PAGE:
The system known as ‘FlexWork’ developed by them is considerably more flexible than today’s series technology. The valves are operated hydraulically and electrically controlled individually via a solenoid coil. As soon as a signal current flows, a specially designed hydraulic valve opens. This allows hydraulic fluid to open the gas exchange valve to the required stroke in milliseconds using a coil. If the current is switched off, the gas change valve closes again due to the force of the coil. It feeds most of the hydraulic energy that is required for this process back into the hydraulic system. The system uses significantly less energy than camshaft-driven systems over a wide operational range. Compared to conventional load controls using a throttle valve in combination with valve control via camshafts, fuel consumption of the test petrol engine is around 20 percent lower in the low load range that is typical for passenger cars. The researchers also paid attention to an optimized gas exchange.

Adaptable to renewable fuels

Opening- and closing time periods as well as the valve stroke for each cylinder can be independently set by selecting the relevant operational parameters. This allows any engine operating condition to be adjusted from operating cycle to operating cycle. This makes the engine highly adaptable to new renewable fuels: Oxygen-containing fuels such as methanol or ethanol allow more residual gas to be left in the cylinder. Natural gas, bio-gas and synthesis gas generated from wind and solar power have increased impact resistance. The valve train is also able to react flexibly to this phenomenon. In addition, alternative combustion concepts, such as (self-automated) homogeneous charge compression ignition, are able to be implemented relatively easily. A fuel-air mixture, for example, is ignited at the right moment without any sparks from the ignition itself by setting the correct conditions towards the end of compression and is thus burnt off virtually pollutant-free.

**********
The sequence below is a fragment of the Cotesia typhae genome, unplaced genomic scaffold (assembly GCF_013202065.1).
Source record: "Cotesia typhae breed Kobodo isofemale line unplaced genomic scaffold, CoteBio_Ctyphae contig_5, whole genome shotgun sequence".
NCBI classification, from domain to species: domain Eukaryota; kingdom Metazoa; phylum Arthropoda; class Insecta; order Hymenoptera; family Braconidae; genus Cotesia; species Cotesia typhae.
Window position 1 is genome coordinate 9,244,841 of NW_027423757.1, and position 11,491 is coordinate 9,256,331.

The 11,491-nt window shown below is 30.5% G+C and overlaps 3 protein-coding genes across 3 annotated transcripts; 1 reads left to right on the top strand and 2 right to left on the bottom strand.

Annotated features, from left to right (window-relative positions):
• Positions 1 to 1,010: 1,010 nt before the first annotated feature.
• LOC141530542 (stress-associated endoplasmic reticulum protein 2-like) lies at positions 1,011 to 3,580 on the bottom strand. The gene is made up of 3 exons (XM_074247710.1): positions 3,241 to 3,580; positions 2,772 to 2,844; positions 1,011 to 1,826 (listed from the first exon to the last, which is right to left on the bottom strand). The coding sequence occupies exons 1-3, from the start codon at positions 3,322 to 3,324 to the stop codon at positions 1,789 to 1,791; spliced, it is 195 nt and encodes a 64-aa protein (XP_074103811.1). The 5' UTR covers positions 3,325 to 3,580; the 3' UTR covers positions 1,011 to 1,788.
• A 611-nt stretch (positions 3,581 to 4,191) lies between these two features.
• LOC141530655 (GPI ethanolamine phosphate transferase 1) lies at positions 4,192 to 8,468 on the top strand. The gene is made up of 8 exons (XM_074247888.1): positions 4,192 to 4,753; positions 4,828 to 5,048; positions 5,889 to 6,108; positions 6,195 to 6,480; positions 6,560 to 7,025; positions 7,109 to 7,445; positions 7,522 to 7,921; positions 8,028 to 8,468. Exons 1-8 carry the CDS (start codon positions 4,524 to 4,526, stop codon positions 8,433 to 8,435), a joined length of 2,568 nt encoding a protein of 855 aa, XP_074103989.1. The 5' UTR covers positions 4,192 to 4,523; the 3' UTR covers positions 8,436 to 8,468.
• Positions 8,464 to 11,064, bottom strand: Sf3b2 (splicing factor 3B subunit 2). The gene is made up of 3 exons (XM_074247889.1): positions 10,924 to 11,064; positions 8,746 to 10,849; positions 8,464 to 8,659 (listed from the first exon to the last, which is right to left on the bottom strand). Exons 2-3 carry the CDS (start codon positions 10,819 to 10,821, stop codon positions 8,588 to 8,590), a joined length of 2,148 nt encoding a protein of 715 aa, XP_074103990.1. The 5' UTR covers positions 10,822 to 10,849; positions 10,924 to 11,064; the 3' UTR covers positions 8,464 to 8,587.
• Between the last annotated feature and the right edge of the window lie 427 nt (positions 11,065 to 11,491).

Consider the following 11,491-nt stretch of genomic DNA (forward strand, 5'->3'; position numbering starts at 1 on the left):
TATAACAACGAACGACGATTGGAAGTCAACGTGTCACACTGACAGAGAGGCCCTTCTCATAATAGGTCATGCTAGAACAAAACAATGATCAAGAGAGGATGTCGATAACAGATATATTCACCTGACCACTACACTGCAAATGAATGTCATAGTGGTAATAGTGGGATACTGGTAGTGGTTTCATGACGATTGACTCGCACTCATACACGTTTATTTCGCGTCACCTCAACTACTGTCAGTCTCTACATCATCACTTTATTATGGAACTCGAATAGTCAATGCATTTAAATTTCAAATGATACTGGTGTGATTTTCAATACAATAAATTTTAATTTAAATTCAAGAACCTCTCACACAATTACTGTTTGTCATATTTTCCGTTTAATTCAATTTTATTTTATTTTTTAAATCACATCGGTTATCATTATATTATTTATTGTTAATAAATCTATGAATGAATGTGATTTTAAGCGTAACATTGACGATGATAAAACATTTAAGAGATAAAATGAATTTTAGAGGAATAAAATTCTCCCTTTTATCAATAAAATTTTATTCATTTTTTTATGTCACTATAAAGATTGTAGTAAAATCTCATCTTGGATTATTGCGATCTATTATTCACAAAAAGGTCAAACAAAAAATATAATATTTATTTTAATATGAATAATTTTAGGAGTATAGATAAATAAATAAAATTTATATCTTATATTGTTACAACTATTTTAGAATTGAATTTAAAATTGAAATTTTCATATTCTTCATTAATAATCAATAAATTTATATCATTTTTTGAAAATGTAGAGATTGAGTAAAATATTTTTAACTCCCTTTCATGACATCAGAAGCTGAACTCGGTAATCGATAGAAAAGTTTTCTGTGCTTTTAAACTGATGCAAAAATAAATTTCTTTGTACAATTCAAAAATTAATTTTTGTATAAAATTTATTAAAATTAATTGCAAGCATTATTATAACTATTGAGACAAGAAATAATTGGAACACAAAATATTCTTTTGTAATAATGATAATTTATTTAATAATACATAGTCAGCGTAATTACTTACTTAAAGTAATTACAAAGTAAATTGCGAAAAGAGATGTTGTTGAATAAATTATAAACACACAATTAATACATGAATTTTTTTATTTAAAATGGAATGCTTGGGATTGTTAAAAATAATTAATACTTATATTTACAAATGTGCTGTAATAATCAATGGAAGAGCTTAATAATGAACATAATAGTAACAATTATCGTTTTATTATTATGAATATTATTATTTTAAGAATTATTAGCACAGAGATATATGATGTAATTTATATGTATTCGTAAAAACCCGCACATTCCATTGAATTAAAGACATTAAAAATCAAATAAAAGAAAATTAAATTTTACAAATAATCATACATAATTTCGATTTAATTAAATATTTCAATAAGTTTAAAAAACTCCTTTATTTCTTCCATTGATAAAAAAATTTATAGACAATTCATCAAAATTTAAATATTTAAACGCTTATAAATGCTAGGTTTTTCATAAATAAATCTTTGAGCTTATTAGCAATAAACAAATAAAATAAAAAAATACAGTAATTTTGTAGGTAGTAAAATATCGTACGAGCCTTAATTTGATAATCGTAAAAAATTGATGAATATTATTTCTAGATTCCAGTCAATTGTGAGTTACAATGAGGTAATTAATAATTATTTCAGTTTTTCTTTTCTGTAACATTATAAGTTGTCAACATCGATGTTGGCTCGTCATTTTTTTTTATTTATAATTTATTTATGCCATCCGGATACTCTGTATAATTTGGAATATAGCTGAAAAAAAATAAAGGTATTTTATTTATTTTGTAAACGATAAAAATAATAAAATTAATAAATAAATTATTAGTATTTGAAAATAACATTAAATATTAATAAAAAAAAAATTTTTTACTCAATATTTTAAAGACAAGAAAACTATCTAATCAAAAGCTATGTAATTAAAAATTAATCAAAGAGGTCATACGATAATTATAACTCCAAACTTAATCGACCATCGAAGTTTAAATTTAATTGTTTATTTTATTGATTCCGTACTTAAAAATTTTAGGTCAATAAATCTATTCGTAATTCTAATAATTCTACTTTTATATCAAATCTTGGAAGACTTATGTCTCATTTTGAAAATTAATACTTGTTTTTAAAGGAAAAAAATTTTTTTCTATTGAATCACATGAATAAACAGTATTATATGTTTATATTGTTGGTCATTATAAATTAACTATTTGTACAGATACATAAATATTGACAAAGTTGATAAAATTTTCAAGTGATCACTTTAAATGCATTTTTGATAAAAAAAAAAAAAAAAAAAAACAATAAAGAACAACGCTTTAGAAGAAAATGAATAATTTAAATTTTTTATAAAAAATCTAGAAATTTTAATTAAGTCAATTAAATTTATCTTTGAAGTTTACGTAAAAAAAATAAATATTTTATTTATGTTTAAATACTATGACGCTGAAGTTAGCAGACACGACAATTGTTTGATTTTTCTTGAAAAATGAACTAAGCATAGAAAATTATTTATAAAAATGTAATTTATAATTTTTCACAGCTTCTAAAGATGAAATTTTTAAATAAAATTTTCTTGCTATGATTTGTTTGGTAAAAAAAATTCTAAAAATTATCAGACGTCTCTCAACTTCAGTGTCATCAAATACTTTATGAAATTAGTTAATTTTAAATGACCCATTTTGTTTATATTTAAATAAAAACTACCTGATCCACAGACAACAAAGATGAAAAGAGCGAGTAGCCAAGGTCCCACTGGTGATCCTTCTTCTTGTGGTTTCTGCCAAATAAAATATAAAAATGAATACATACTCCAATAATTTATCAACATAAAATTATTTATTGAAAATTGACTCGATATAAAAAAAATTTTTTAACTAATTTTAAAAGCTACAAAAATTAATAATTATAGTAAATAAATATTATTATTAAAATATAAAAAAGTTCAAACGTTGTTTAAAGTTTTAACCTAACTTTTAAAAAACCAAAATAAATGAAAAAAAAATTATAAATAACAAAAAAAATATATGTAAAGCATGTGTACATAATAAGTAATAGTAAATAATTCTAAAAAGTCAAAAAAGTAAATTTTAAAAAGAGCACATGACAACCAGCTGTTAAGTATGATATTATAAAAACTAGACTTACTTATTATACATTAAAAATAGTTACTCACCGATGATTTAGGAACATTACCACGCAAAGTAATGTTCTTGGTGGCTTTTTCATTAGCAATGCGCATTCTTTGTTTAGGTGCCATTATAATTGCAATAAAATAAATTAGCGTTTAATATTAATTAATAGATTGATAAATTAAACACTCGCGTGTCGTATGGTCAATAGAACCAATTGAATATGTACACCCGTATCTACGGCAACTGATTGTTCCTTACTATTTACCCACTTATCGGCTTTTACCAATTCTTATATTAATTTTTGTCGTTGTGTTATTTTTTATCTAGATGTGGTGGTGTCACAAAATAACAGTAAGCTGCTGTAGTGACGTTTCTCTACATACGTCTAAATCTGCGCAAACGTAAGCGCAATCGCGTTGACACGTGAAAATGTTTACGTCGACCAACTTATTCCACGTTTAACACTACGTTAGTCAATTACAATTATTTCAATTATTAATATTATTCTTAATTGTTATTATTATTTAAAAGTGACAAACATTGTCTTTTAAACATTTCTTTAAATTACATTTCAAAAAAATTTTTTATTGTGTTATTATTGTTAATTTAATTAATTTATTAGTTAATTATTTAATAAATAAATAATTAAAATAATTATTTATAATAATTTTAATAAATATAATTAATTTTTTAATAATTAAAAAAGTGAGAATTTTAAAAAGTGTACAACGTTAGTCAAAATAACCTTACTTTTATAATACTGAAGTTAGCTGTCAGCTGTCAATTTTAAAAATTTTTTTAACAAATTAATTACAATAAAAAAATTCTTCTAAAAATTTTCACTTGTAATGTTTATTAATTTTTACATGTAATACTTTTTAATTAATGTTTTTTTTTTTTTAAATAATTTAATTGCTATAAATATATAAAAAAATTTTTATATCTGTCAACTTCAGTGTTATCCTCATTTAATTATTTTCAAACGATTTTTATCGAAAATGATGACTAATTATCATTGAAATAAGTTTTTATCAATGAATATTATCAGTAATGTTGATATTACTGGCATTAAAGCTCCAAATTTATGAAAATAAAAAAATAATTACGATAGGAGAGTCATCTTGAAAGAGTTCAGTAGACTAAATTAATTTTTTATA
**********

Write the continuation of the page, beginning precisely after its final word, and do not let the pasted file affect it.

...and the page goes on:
Cylinder head without oil